Norman Hascoe Distinguished Lecture Series
Center for Bioenergy and Photosynthesis, Department of Chemistry and Biochemistry, Arizona State University
Imagine* Photosynthesis Where Human Ingenuity Supersedes Evolution(*John Lennon)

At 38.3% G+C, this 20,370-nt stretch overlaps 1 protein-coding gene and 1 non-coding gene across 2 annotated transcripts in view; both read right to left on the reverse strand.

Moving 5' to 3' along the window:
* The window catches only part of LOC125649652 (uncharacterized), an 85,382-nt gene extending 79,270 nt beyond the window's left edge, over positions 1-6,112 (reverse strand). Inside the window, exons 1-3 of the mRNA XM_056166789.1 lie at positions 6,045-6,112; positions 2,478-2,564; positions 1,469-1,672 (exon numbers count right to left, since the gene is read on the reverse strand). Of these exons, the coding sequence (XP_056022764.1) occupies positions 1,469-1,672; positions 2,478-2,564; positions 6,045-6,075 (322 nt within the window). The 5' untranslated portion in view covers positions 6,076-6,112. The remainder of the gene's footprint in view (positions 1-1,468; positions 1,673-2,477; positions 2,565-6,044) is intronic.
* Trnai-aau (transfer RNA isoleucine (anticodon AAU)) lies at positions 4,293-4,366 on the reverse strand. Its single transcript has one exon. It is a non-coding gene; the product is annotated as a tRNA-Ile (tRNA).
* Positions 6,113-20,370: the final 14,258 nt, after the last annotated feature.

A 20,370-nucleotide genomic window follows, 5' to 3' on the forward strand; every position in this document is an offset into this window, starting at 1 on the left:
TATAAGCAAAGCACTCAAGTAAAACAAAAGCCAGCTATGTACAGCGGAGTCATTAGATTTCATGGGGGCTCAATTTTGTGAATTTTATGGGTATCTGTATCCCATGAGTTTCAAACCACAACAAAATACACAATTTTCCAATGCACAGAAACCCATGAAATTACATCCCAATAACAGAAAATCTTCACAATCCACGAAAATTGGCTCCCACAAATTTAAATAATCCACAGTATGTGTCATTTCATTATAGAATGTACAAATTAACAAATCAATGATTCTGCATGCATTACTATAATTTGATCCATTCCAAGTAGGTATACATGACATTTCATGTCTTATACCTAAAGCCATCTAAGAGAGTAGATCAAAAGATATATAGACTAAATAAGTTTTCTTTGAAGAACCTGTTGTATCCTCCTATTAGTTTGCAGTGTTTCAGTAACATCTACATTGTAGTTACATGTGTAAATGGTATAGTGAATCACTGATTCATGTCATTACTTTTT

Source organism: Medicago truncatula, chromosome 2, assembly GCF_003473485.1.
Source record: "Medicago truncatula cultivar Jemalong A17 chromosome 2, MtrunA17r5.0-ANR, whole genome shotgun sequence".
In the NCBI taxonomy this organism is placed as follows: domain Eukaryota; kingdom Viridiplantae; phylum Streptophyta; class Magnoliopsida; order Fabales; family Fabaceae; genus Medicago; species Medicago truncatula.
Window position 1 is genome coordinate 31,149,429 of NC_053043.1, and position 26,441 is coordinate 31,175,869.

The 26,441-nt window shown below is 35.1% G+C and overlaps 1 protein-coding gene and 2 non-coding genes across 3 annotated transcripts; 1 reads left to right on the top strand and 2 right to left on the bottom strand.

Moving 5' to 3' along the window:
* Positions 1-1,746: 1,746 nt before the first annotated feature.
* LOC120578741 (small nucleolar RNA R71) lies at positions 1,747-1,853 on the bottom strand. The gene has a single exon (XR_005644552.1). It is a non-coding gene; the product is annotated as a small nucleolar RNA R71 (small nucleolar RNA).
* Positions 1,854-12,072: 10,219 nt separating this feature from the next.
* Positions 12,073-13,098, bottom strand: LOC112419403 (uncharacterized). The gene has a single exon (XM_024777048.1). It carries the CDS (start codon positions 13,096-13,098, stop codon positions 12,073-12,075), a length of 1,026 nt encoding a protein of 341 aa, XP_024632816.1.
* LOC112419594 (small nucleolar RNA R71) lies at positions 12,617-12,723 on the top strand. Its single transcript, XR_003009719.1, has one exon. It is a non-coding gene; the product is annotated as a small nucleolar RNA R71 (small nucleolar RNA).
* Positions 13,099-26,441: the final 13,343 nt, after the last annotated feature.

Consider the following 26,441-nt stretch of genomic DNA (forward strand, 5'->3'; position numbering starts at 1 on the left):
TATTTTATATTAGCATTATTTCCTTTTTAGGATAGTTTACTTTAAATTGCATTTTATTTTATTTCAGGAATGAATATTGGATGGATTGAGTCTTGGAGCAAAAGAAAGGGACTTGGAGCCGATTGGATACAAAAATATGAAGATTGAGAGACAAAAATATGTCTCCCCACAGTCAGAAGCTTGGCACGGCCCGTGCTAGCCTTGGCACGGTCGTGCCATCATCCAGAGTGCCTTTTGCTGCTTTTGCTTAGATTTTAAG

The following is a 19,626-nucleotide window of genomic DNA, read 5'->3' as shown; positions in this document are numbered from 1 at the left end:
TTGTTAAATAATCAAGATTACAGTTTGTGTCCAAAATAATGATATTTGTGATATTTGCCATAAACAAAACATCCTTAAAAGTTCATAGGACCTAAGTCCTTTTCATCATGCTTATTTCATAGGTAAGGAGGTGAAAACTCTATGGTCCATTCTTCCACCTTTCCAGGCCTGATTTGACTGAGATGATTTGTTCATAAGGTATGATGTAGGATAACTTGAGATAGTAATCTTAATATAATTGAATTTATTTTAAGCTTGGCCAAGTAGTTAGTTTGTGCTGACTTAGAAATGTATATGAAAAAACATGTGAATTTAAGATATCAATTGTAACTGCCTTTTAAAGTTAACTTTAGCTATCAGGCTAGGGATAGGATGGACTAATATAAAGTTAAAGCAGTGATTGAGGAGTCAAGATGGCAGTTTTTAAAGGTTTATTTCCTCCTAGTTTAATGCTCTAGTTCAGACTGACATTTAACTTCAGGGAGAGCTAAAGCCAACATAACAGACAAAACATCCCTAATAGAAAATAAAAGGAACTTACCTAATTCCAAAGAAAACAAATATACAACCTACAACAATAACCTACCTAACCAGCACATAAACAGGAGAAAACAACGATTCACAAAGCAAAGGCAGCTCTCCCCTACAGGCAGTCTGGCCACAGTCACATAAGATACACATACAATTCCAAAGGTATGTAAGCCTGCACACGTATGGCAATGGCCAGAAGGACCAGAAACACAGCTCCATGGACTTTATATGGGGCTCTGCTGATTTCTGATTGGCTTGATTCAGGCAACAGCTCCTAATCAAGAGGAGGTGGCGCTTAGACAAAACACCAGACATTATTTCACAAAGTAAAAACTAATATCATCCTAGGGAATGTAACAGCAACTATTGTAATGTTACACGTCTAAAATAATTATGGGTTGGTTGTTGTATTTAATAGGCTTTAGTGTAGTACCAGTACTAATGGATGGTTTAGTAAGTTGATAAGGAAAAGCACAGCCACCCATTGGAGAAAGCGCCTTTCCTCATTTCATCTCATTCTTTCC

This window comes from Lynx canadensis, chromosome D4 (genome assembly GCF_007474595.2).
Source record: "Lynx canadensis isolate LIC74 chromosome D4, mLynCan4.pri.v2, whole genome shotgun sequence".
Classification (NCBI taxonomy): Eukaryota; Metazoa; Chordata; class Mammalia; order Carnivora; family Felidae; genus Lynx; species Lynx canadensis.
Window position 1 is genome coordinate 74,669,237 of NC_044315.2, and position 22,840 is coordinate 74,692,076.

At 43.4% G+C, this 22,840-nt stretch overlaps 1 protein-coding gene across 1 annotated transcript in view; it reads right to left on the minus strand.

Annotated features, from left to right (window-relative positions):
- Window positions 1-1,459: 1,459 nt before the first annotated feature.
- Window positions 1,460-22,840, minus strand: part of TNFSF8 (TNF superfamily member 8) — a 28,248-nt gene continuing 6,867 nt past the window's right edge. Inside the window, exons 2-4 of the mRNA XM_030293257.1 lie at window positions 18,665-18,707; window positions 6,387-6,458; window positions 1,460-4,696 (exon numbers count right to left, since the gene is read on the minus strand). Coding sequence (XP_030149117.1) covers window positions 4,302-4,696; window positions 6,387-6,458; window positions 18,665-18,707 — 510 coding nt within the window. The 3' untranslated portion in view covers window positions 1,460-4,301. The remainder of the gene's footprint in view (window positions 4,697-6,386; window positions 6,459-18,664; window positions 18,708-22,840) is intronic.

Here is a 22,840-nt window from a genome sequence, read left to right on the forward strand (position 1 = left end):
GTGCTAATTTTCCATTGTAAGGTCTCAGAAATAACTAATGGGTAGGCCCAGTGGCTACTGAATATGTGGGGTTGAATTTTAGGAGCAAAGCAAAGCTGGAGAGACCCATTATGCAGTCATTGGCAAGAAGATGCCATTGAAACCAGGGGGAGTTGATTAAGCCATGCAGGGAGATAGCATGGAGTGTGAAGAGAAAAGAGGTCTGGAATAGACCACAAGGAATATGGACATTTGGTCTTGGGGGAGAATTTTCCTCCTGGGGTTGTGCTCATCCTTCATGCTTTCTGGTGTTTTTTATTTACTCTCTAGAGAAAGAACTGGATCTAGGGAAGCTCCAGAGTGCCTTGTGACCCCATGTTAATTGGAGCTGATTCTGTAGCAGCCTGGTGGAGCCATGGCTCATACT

Operating at ~ 133 TW, photosynthesis powers the biosphere and is fully booked providing biosphere service and support. Anthropogenic activity takes a cut of the 133 TW with crop photosynthesis today being driven by unsustainable agricultural practices to produce food and limited bioenergy for human use. In fact, there are no reserves of photosynthetic capacity to provide food for the ever-increasing human population and to meet the added burden of biofuel for growing our GDP. Indeed, when such demands are made the capacity comes at the peril of biosphere service and support, pushing the planet further from a sustainable trajectory. Fortunately, photosynthesis can be dramatically improved to meet human needs. The theoretical limit to solar energy conversion efficiency is set by fundamental thermodynamic principles that apply to the isothermal conversion of light into chemical and/or electrical potential. Photovoltaic technology uses these principles combined with advances in materials to achieve record efficiencies of solar to electrical power conversion. Photosynthesis, having been optimized by Darwinian selection to move genes forward, is not optimal for providing solar-derived fuel to support human activities. Measured against the conversion efficiency of PV-driven electrolysis, the less-than-optimal efficiency of photosynthesis is obvious and starts with a poor match of the absorption of light by photosynthetic organisms to the solar spectrum. In selected photosynthetic systems, rational design, based on the principles demonstrated in artificial systems and the techniques of molecular and synthetic biology, can be used to optimize solar-to-biofuel conversion efficiencies to meet particular needs. Key biological systems necessary to initiate this research are found in extant photosynthetic organisms. My lecture will draw attention to opportunities for far-reaching research and will cover our progress using fundamental design principles and technology to inspire the design of high efficiency artificial and natural photosynthesis. This work includes the design of low and high potential artificial reaction centers with appropriate antenna systems arranged in a tandem, two-junction configuration to oxidize water and reduce protons to hydrogen. Several water oxidation catalysts are being used at the high potential junction and work describing the use of hydrogenase enzymes at the low potential junction will be described. Related work will be presented on the role of model systems in unraveling the mechanism whereby carotenoid pigments control 133 TW of photosynthetic power flow. Understanding control systems is key to re-engineering photosynthesis. The combination of technology with rationally designed biology can be a step towards achieving sustainable energy production based on efficient solar-driven water oxidation and proton and/or carbon reduction.